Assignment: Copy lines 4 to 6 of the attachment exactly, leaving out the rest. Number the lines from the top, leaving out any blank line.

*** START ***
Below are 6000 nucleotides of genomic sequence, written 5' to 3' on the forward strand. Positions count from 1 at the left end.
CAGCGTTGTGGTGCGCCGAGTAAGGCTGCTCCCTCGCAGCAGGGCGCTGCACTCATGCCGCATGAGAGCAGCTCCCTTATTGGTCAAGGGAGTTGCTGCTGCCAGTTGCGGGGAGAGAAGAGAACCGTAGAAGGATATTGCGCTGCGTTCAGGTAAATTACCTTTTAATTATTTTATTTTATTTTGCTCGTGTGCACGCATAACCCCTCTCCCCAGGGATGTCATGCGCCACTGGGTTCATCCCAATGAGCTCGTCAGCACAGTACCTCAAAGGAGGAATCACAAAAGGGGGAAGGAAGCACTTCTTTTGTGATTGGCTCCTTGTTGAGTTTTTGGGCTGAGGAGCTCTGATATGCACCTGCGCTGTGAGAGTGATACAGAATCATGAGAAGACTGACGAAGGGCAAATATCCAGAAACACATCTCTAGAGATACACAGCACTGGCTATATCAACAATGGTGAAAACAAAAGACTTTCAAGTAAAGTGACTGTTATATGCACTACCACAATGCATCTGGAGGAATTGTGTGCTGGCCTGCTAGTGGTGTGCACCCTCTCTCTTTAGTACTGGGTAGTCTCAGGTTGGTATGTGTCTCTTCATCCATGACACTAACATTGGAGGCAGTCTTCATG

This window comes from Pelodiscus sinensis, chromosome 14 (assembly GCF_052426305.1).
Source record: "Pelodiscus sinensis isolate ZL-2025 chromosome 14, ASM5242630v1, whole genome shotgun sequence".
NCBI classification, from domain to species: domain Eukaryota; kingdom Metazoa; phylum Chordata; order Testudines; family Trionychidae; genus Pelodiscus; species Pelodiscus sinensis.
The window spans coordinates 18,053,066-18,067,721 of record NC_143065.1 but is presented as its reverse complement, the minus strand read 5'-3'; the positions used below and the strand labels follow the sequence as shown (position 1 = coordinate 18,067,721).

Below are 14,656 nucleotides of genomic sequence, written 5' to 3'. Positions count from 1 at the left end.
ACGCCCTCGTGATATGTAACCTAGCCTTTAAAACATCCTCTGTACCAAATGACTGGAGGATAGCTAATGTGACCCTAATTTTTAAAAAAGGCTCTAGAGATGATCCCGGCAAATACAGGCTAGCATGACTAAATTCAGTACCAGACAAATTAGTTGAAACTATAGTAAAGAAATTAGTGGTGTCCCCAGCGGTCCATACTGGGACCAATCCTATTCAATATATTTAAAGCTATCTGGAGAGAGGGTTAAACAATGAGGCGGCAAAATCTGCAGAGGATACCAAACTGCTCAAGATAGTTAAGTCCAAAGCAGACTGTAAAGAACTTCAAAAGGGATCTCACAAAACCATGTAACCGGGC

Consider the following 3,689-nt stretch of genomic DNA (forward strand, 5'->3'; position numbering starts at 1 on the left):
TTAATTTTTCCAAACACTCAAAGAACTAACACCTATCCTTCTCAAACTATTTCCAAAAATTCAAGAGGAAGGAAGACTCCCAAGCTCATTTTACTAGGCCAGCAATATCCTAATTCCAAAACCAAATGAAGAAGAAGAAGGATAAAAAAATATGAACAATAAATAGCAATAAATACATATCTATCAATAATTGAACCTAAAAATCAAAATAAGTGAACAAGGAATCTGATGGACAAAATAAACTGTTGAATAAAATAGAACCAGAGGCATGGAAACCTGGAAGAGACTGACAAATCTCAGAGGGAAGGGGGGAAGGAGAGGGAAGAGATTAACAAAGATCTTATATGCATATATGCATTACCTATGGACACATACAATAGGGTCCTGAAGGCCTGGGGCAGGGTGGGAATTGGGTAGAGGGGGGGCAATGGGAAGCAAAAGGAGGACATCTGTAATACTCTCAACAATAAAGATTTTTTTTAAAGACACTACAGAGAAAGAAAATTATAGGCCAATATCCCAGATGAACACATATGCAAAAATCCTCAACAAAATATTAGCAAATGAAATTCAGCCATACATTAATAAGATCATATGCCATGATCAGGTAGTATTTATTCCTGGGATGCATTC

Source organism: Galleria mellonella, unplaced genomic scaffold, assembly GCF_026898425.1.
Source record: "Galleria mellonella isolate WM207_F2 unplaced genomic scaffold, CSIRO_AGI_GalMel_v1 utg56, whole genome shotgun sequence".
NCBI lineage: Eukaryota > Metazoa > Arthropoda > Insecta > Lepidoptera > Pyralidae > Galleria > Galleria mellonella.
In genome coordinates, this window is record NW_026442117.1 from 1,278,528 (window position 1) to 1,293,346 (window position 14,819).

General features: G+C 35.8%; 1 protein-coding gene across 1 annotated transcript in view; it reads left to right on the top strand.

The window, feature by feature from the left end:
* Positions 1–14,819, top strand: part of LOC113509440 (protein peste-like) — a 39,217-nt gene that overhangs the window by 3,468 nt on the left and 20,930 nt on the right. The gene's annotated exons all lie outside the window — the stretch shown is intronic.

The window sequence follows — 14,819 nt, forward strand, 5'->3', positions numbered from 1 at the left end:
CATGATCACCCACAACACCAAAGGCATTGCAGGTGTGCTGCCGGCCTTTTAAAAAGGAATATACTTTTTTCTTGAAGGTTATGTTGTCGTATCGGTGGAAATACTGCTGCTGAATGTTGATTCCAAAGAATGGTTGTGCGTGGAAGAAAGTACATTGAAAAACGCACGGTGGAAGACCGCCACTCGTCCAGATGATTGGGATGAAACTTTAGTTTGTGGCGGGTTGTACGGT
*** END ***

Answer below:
Source record: "Pelodiscus sinensis isolate ZL-2025 chromosome 14, ASM5242630v1, whole genome shotgun sequence".
NCBI classification, from domain to species: domain Eukaryota; kingdom Metazoa; phylum Chordata; order Testudines; family Trionychidae; genus Pelodiscus; species Pelodiscus sinensis.
The window spans coordinates 18,053,066-18,067,721 of record NC_143065.1 but is presented as its reverse complement, the minus strand read 5'-3'; the positions used below and the strand labels follow the sequence as shown (position 1 = coordinate 18,067,721).